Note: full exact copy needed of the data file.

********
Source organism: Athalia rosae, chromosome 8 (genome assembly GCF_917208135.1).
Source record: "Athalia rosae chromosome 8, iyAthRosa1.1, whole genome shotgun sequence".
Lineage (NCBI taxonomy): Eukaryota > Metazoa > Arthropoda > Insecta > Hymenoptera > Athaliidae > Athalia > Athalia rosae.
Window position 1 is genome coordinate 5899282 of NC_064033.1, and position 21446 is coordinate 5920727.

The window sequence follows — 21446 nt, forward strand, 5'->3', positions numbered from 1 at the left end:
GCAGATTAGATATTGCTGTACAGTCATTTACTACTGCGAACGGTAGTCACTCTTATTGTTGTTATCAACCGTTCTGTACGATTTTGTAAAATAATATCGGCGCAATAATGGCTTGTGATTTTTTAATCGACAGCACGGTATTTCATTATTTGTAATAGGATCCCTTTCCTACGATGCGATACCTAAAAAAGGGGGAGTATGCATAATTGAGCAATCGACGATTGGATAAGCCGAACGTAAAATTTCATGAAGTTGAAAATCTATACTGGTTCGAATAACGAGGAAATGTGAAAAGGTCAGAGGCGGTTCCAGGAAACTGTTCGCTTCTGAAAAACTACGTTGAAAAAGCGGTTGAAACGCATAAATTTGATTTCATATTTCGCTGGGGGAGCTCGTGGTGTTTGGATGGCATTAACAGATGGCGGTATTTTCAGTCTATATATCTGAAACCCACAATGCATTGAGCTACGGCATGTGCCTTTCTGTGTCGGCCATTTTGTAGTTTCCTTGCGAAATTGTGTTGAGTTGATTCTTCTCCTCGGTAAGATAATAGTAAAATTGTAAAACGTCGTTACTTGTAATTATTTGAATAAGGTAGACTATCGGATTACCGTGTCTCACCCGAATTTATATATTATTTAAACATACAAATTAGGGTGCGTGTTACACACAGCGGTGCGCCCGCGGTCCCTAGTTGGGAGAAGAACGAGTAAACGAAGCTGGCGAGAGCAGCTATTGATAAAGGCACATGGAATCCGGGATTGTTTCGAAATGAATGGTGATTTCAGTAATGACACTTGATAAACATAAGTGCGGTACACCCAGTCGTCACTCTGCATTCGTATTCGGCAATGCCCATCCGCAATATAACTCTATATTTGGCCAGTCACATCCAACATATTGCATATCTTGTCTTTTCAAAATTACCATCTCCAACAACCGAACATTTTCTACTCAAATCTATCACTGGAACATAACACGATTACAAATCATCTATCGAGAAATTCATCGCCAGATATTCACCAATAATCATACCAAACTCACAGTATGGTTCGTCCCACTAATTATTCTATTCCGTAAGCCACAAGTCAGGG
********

Source organism: Athalia rosae, chromosome 8 (genome assembly GCF_917208135.1).
Source record: "Athalia rosae chromosome 8, iyAthRosa1.1, whole genome shotgun sequence".
Lineage (NCBI taxonomy): Eukaryota > Metazoa > Arthropoda > Insecta > Hymenoptera > Athaliidae > Athalia > Athalia rosae.
Window position 1 is genome coordinate 5899282 of NC_064033.1, and position 21446 is coordinate 5920727.

The window sequence follows — 21446 nt, forward strand, 5'->3', positions numbered from 1 at the left end:
GCAGATTAGATATTGCTGTACAGTCATTTACTACTGCGAACGGTAGTCACTCTTATTGTTGTTATCAACCGTTCTGTACGATTTTGTAAAATAATATCGGCGCAATAATGGCTTGTGATTTTTTAATCGACAGCACGGTATTTCATTATTTGTAATAGGATCCCTTTCCTACGATGCGATACCTAAAAAAGGGGGAGTATGCATAATTGAGCAATCGACGATTGGATAAGCCGAACGTAAAATTTCATGAAGTTGAAAATCTATACTGGTTCGAATAACGAGGAAATGTGAAAAGGTCAGAGGCGGTTCCAGGAAACTGTTCGCTTCTGAAAAACTACGTTGAAAAAGCGGTTGAAACGCATAAATTTGATTTCATATTTCGCTGGGGGAGCTCGTGGTGTTTGGATGGCATTAACAGATGGCGGTATTTTCAGTCTATATATCTGAAACCCACAATGCATTGAGCTACGGCATGTGCCTTTCTGTGTCGGCCATTTTGTAGTTTCCTTGCGAAATTGTGTTGAGTTGATTCTTCTCCTCGGTAAGATAATAGTAAAATTGTAAAACGTCGTTACTTGTAATTATTTGAATAAGGTAGACTATCGGATTACCGTGTCTCACCCGAATTTATATATTATTTAAACATACAAATTAGGGTGCGTGTTACACACAGCGGTGCGCCCGCGGTCCCTAGTTGGGAGAAGAACGAGTAAACGAAGCTGGCGAGAGCAGCTATTGATAAAGGCACATGGAATCCGGGATTGTTTCGAAATGAATGGTGATTTCAGTAATGACACTTGATAAACATAAGTGCGGTACACCCAGTCGTCACTCTGCATTCGTATTCGGCAATGCCCATCCGCAATATAACTCTATATTTGGCCAGTCACATCCAACATATTGCATATCTTGTCTTTTCAAAATTACCATCTCCAACAACCGAACATTTTCTACTCAAATCTATCACTGGAACATAACACGATTACAAATCATCTATCGAGAAATTCATCGCCAGATATTCACCAATAATCATACCAAACTCACAGTATGGTTCGTCCCACTAATTATTCTATTCCGTAAGCCACAAGTCAGGG